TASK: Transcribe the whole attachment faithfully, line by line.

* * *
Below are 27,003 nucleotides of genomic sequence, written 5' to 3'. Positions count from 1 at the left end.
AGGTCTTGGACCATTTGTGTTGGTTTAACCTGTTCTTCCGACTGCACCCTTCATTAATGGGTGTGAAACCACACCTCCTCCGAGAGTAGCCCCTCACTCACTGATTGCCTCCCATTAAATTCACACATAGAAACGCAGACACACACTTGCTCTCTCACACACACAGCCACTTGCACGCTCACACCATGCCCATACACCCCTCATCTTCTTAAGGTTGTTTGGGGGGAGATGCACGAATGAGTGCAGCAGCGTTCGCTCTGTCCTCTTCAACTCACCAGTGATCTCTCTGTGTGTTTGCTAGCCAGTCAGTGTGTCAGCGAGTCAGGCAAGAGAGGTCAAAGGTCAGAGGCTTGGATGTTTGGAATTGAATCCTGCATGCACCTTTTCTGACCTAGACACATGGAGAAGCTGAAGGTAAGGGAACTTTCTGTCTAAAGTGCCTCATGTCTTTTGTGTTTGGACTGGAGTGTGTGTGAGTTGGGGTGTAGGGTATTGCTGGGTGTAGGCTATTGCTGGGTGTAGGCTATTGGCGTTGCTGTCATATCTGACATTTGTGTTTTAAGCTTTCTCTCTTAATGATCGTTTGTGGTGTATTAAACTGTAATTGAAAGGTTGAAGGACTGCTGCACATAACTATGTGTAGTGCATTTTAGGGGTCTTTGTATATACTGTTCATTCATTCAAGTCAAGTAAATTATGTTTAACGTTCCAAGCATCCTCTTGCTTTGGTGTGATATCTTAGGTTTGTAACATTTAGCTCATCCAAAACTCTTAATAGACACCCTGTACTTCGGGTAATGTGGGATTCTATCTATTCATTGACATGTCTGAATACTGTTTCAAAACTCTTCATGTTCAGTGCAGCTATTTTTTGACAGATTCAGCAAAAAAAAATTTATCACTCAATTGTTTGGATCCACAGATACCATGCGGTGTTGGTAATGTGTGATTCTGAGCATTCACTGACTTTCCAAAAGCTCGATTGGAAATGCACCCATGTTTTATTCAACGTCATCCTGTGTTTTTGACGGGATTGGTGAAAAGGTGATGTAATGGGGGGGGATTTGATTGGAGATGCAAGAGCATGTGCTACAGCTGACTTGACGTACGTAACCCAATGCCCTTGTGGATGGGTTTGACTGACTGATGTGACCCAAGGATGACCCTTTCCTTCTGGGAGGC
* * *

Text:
Below are 27,003 nucleotides of genomic sequence, written 5' to 3'. Positions count from 1 at the left end.
AGGTCTTGGACCATTTGTGTTGGTTTAACCTGTTCTTCCGACTGCACCCTTCATTAATGGGTGTGAAACCACACCTCCTCCGAGAGTAGCCCCTCACTCACTGATTGCCTCCCATTAAATTCACACATAGAAACGCAGACACACACTTGCTCTCTCACACACACAGCCACTTGCACGCTCACACCATGCCCATACACCCCTCATCTTCTTAAGGTTGTTTGGGGGGAGATGCACGAATGAGTGCAGCAGCGTTCGCTCTGTCCTCTTCAACTCACCAGTGATCTCTCTGTGTGTTTGCTAGCCAGTCAGTGTGTCAGCGAGTCAGGCAAGAGAGGTCAAAGGTCAGAGGCTTGGATGTTTGGAATTGAATCCTGCATGCACCTTTTCTGACCTAGACACATGGAGAAGCTGAAGGTAAGGGAACTTTCTGTCTAAAGTGCCTCATGTCTTTTGTGTTTGGACTGGAGTGTGTGTGAGTTGGGGTGTAGGGTATTGCTGGGTGTAGGCTATTGCTGGGTGTAGGCTATTGGCGTTGCTGTCATATCTGACATTTGTGTTTTAAGCTTTCTCTCTTAATGATCGTTTGTGGTGTATTAAACTGTAATTGAAAGGTTGAAGGACTGCTGCACATAACTATGTGTAGTGCATTTTAGGGGTCTTTGTATATACTGTTCATTCATTCAAGTCAAGTAAATTATGTTTAACGTTCCAAGCATCCTCTTGCTTTGGTGTGATATCTTAGGTTTGTAACATTTAGCTCATCCAAAACTCTTAATAGACACCCTGTACTTCGGGTAATGTGGGATTCTATCTATTCATTGACATGTCTGAATACTGTTTCAAAACTCTTCATGTTCAGTGCAGCTATTTTTTGACAGATTCAGCAAAAAAAAATTTATCACTCAATTGTTTGGATCCACAGATACCATGCGGTGTTGGTAATGTGTGATTCTGAGCATTCACTGACTTTCCAAAAGCTCGATTGGAAATGCACCCATGTTTTATTCAACGTCATCCTGTGTTTTTGACGGGATTGGTGAAAAGGTGATGTAATGGGGGGGGATTTGATTGGAGATGCAAGAGCATGTGCTACAGCTGACTTGACGTACGTAACCCAATGCCCTTGTGGATGGGTTTGACTGACTGATGTGACCCAAGGATGACCCTTTCCTTCTGGGAGGC